,Jln'tegurd to the Veeder patent, there ,ean be no dQubt, .)ye think,.that it'wasLintended to contain not only the idea of a by thtnmspells10n of some flexible material, like leather or cloth, but also bf so thatfby extending the bellrings or suspension points; of the saddle as the seat material became str:etched or slacked, thlt slack might be taken up; and this element of extensibility was obtained through his peculiar extensible springs, or his double spring, if be so called, coupled together in the' center, and capable of being elongated or extended.. The proof shows that idea of a suspensionsaddlewas not new with Veeder; and, without discussing all the pat.. etiufcitedby the defendants as anticipatory of the Veederdevice, iUs sufficient to.say thatin the English parent of Lamplugh and Brown,of July, 1878, an extension seat is shown in at least three differentforl1ls; the spring upon whlch the rear end of the seat is' suspended being movable, so that the,principle of extenRibility .is clearly ,shown in this patent. So in the Shire patent.of May 26, 1879, a suspension seat is shown .'Yith facilities for extending or taking up the slll,ck, ,M.d the Same feature is,shoW1;1 the Fowler patent orMay,J880,andtllelater Fowler patent qfOctQber; 1881. therefore, that the principles QfSIlSpensionand extensibility are bbth: old inihe art, the:only inquiry lef1.is:VI ' hether the, defelldant uses spring shown byt4e,Veeder patent and a simple inspection'of the defendants' saddle shows that, while it may be said to contain the feature of suspensionaIl<lextensibility by means of certain deVices whereby it ,is connectedwitl;:\ .and held to .the backbone of th(l bicycle,. or' seat of the tricycle,. yet itdoeEl not contain the spring shown in the Veeder patent; and as the Veeder patent must be restricted by the disclaimer.to the form of spring shown in that patent, and as suspended saddles, were old before Veed,er, it is suffiqientto that the defendants do 'not use thatJorm of spfipg, and hence do not infringe the Veeder patent. . ,. . . Neither the complainant nor the use the Peters patent as it is shown and described in the they do not 11se with as d,escribed, and shown in the a.nd drawings,-butthecontention on the part of the complainant is that this patent is the'germ, so to speak, of aU the ball-bearing devices whic:l;:l have a provision for lateral adjustment, to.compensate for the wear, and that the shown in tha;t patent are but ar,lOtber form. of baIlor globular,bearings, and thatP-eters was the first to show a means Qflaterally adjusting these bearings, whether the bearing was in"tl;:\e form of.a roller ora ball. The defendants? machines have ball-be;1ring"l in th.e main wheel, the rear wheel,and tbe:treadles, the balls being held in grodves or channels, and there being in all their journal-boxes an ment·for, llliteral adjustment; but defendants contend*at devices for lat· eral adjuBtmentof these bearings old, long before the Petel,'s patent, and the proof'shows tha.t :inl853 Qne.. Qhinnock received: a patent in England on ablm-bearing whic!l had provision for alataral adjustment by means. of a nut, ,while the American patent to .Alcott, in 1870, shows the same feature of adjustability, and by substantially the saml;)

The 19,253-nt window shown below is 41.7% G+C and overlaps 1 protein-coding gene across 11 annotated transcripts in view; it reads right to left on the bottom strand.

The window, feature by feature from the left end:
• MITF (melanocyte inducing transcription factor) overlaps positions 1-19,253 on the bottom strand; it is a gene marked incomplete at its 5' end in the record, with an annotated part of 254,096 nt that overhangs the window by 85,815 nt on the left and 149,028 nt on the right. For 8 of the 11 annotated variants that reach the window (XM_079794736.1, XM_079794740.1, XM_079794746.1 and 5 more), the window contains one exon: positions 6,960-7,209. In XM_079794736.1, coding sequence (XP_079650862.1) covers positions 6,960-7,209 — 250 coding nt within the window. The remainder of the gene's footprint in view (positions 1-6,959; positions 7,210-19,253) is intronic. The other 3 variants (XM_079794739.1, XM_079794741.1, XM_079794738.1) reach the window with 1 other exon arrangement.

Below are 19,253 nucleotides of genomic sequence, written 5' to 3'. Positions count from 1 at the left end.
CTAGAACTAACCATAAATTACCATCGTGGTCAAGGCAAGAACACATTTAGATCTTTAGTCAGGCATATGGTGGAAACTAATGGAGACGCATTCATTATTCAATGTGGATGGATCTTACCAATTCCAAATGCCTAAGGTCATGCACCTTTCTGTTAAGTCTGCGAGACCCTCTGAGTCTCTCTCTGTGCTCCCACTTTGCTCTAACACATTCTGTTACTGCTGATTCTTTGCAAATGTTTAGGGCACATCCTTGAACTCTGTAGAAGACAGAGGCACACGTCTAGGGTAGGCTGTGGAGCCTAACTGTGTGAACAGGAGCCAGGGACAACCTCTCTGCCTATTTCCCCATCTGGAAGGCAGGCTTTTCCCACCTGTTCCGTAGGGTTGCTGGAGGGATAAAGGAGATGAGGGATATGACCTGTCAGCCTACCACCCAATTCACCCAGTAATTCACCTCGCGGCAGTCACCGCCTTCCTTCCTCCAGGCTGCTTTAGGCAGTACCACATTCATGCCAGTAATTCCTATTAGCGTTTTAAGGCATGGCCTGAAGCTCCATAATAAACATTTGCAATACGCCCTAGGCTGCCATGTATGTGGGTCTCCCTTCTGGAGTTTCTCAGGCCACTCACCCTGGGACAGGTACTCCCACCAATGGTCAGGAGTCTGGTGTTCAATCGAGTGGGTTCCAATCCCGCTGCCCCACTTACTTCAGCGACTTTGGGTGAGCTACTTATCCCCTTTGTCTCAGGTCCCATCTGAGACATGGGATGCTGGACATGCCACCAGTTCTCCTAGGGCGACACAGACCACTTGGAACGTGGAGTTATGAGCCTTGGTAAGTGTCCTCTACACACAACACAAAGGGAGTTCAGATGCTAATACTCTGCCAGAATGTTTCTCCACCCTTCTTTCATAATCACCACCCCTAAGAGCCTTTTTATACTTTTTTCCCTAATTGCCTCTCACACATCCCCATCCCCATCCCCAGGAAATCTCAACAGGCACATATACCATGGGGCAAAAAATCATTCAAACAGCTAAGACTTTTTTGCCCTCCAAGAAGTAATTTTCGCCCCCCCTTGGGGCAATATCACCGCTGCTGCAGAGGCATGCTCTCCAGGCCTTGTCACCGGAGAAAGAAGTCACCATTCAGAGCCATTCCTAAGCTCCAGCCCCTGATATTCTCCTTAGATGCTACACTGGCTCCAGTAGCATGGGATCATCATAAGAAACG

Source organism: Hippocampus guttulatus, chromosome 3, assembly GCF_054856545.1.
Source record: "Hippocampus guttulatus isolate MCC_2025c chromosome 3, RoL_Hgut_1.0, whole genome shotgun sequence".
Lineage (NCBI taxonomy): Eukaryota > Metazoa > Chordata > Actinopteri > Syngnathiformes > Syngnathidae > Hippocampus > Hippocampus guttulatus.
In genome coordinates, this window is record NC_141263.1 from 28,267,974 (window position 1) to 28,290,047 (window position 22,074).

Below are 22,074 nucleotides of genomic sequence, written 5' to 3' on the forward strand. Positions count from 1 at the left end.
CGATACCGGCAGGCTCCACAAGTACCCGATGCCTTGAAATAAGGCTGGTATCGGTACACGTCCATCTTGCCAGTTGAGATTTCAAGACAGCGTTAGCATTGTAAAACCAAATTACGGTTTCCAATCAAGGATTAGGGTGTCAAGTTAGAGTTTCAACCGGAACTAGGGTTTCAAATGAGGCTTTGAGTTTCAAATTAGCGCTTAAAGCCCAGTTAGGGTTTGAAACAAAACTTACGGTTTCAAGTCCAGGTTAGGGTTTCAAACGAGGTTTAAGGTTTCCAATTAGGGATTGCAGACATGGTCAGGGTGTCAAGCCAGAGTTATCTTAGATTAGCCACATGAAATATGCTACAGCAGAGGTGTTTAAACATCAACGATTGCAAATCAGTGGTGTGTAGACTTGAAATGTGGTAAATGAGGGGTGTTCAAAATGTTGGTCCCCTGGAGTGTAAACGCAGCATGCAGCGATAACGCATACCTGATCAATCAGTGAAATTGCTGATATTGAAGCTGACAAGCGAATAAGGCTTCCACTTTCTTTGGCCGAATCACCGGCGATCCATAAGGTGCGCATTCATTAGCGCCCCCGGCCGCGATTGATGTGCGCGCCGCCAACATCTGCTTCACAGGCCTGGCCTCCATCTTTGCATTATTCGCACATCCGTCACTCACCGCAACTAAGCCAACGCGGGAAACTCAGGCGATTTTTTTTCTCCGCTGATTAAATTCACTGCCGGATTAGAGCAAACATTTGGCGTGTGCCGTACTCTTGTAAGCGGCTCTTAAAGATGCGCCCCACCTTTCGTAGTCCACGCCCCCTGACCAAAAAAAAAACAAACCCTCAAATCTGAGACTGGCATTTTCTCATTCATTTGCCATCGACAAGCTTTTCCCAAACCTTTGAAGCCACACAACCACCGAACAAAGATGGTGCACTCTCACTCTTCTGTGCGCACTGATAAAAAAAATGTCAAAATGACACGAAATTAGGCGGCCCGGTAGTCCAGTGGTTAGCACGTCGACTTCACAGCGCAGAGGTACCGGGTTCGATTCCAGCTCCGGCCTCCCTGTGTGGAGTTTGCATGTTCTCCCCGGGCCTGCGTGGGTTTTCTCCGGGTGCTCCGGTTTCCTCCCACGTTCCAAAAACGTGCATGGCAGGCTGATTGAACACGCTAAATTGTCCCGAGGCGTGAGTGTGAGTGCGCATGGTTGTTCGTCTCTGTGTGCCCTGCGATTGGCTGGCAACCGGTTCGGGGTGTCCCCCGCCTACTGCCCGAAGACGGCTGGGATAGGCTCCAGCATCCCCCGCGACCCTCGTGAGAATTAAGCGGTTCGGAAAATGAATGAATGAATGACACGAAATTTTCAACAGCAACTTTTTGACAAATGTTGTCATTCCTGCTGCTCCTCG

mechanism, fol' a roller-bdarlng.. The American patent to Jewett & Leach, . granted in 1868, also exhi.bits the same feature of qnd that the American Ruse and Vernon, both granted in 1872" which, while not for roller or ball bearings, show beveledbear7 ings with beveled nuts for end wise or lateral adjustment. These are only a few of the many proofs in-the record of devices for lateral adjustment well and publicly known in the art long prior to the advent of this Peters patent. The Alcott patent was for a roller-bearing like Peters', with the ends of the rollel's beveled, so as to fitinto aV-shaped channel or groove; this groove being what may be termed a double bevel,-that is, there was a beveled bearing over the endaof the rollers as well as under them,while Peters only had a bevel under his roller ends; but the principle of the Peters bevels is all shown in this Jewett & Leach patent, including the special arrangement and directions for obtaining the endwise or lateral adjustment. Indeed, we can say from common knowledge that it was old long before the Peters patent was granted to secure endwise or lateral adjustment to take up the end wear upon the common wagon and buggy axle by means of a nut and screw, and the fact that the Peters rollers; were beveled cuts no figure in this matter of lateral adjustment. A plain screw-nut being old to take up the end wear of an ordinary cator buggy axle, we doubt if it required invention to apply it to a beveled roller like Alcott Or Peters, when endwise adjustment to beveled rollers was found desirable. We therefore conclude that there was no novelty in the Peters mode of lateral adjustment covered by his second daim. But, if we had any doubt on the question of novelty, we are clear that the defendants do not infringe this claim, as, in the state of the art, this feature of the Peters patent must be strictly confined to the special devices shown,-that is, to a beveled nut for the adjustment of beveled :rollers,-and cannot be held to cover a lateral adjustment for ball-bearings by means of a nut, which was old and well known when Peters came into the field. Without, therefore, discussing in detail all the patents and devices shown in this record, which it is claimed anticipate the Peters patent when it is converted into a ball-bearing device, if such conversion is deemed allowable, we certainly find in the evidence several much older devices as readily susceptible of such conversion as the Peters, and hence must hold that the defendants, by the use of their adjustable ball-bearing device, do not infringe the Peters patent. The Moran patent, No. 245,542, granted August 9, 1881, is, as already stated, for fixing a rubber ball to the ends ofthe handle of the velocipede. If it can be conceived that there is any patentability, or was any, in August, 1881, in' fixing soft rubber, or any soft and flexiblematerial, to the ends of a velocipede handle for the purpose of preventing it from the hands, or t!1king off the jar of the machine. certainly, that idea is fully anticipated in the English patent of Harrison of July, 1877; and this Moran patent, in its entire scope and means of applying the rubber to the handle, seems to contain nothing new, and nothing which is not shown in the Harrison patent. In his prOVisional specifications Harrison says: